What Is Albumin Serum Test?
Proteins circulate throughout your blood to help your body keep fluid balance. Albumin is a kind of protein the liver produces. It’s one of the most abundant proteins in your blood.
You need a proper balance of albumin to keep fluid from leaking from blood vessels. Albumin likewise carries vital nutrients and hormonal agents, and offers your body with the proteins it has to preserve development and repair tissue.
A serum albumin test measures the amount of albumin in the blood. Irregular serum albumin levels might show that your kidneys or liver isn’t working properly. Your doctor can determine your albumin levels with a simple blood test and interpret what they suggest for your health.
Albumin can likewise be determined in the urine.
Albumin Blood Test in Details
How the Test is Performed
A blood sample is required.
How to Prepare for the Test
The healthcare provider might inform you to briefly stop taking particular medications that can affect the test. Drugs that can increase albumin levels include:
- Anabolic steroids
- Growth hormone
Do not stop taking any of your medications without speaking to your supplier first.
How the Test will Feel
When the needle is inserted to draw blood, some people feel moderate pain. Others feel just a prick or stinging.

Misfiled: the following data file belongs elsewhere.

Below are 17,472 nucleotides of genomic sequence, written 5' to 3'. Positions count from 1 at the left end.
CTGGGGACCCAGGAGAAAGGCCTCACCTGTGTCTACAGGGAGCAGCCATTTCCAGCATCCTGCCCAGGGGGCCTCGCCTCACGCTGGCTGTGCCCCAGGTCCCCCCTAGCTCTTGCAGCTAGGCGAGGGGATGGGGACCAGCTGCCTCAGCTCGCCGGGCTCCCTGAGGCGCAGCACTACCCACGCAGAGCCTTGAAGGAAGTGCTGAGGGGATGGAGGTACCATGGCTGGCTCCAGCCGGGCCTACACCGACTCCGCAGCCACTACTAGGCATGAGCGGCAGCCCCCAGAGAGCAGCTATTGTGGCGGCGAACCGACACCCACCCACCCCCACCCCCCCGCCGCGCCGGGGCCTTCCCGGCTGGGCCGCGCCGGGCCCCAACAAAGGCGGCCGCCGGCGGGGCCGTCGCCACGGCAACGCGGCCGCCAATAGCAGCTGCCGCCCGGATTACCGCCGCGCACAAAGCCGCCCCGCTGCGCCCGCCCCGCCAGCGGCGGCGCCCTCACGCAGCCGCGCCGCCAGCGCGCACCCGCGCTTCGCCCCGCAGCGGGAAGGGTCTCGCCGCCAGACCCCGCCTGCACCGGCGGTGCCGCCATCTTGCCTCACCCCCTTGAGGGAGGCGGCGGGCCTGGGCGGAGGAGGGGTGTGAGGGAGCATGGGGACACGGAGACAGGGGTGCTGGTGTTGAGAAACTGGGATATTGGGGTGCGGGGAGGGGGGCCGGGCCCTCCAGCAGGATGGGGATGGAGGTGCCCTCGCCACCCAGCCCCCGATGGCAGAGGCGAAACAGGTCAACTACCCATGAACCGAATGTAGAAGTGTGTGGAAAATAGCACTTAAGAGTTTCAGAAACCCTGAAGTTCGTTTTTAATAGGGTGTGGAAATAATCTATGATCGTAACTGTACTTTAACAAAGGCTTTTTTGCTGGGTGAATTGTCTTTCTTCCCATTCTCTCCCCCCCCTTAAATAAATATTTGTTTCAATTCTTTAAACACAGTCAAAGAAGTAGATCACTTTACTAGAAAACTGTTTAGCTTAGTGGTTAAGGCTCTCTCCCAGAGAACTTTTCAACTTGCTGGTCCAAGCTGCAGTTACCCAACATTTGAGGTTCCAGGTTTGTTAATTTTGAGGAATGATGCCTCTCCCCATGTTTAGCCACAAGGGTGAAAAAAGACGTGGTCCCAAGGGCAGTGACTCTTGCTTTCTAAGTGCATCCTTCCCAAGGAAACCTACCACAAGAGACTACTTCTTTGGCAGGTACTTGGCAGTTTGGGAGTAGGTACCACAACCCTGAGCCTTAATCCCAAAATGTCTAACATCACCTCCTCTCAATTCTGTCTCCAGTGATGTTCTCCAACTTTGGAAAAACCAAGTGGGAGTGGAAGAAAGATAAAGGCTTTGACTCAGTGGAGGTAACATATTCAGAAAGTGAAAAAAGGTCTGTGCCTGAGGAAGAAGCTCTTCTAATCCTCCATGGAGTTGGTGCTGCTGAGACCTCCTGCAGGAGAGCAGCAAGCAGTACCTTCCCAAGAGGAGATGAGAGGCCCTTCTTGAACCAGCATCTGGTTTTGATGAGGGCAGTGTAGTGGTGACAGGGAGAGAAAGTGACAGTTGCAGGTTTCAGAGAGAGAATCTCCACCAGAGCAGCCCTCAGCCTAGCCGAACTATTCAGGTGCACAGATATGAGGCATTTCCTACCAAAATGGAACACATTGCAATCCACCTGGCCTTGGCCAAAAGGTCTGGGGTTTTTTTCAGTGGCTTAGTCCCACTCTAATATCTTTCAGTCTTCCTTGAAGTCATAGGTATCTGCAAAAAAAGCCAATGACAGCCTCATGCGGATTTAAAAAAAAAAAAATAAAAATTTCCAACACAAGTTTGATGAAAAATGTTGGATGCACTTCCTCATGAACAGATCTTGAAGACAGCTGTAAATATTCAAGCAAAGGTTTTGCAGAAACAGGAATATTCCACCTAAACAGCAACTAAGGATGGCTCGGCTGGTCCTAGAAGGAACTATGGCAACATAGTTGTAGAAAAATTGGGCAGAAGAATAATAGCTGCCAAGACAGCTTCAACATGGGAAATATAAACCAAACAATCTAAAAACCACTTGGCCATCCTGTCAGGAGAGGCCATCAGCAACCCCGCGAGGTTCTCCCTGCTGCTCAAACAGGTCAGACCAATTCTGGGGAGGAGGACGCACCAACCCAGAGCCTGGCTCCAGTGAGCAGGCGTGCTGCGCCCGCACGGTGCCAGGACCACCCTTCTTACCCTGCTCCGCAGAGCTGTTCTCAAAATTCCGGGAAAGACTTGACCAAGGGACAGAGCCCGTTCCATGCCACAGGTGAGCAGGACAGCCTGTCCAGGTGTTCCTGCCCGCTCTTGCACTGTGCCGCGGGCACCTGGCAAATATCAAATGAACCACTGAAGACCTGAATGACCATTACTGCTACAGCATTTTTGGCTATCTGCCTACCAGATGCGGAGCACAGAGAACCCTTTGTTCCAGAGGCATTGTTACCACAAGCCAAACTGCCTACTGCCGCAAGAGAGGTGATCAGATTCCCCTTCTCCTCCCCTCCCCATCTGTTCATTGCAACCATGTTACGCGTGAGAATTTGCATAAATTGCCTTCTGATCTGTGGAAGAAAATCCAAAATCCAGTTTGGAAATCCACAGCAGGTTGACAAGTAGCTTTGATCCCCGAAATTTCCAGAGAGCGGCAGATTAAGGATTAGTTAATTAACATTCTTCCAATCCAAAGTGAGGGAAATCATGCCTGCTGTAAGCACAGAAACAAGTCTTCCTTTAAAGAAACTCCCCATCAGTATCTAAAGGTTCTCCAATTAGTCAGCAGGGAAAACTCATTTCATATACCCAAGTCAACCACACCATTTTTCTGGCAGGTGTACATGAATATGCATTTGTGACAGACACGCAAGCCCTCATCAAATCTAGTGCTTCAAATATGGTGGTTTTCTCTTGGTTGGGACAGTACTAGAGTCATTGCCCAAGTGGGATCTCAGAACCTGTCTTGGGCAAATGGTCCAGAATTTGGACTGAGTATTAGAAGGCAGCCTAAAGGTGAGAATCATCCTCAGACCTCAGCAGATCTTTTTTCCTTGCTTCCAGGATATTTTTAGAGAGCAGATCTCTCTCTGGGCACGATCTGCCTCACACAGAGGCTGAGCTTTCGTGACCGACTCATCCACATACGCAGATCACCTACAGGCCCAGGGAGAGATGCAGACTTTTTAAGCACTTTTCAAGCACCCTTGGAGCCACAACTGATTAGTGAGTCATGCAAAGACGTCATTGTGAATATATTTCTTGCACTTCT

Afterward, there may be some throbbing or a small bruise. This soon goes away.
Why the Test is Performed
Albumin assists move many small molecules through the blood, consisting of bilirubin, calcium, progesterone, and medicines. It plays a crucial function in keeping the fluid from the blood from leaking out into the tissues.
This test can help identify if a patient has liver disease or kidney disease, or if the body is not soaking up enough protein.
Normal Ranges of Albumin in Blood
The normal range is 3.4 to 5.4 g/dL.
Normal value varieties may differ a little among different labs. Some labs use various measurements or test different samples. Speak with your provider about the meaning of your particular test results.
High Level of of Albumin in Blood
A lower-than-normal level of blood albumin might be a sign of:
Decreased blood albumin may occur when your body does not get or absorb sufficient nutrients, such as with:.
Increased blood albumin might be because of:
- High protein diet.
- Having a tourniquet on for a very long time when offering a blood sample.
Other conditions for which the test may be performed:
- Burns (widespread).
- Wilson disease.
If you are getting large amounts of intravenous fluids, the result of this test might be unreliable.
Albumin will be reduced during pregnancy.
There is little risk involved with having your blood taken. Veins and arteries differ in size from one patient to another and from one side of the body to the other. Taking blood from some people might be more difficult than from others.
Other risks related to having actually blood drawn are small, but might consist of:
- Bleeding from where the needle was placed.
- Fainting or feeling lightheaded.
- Hematoma (blood gathering under the skin).
- Infection (uncommon).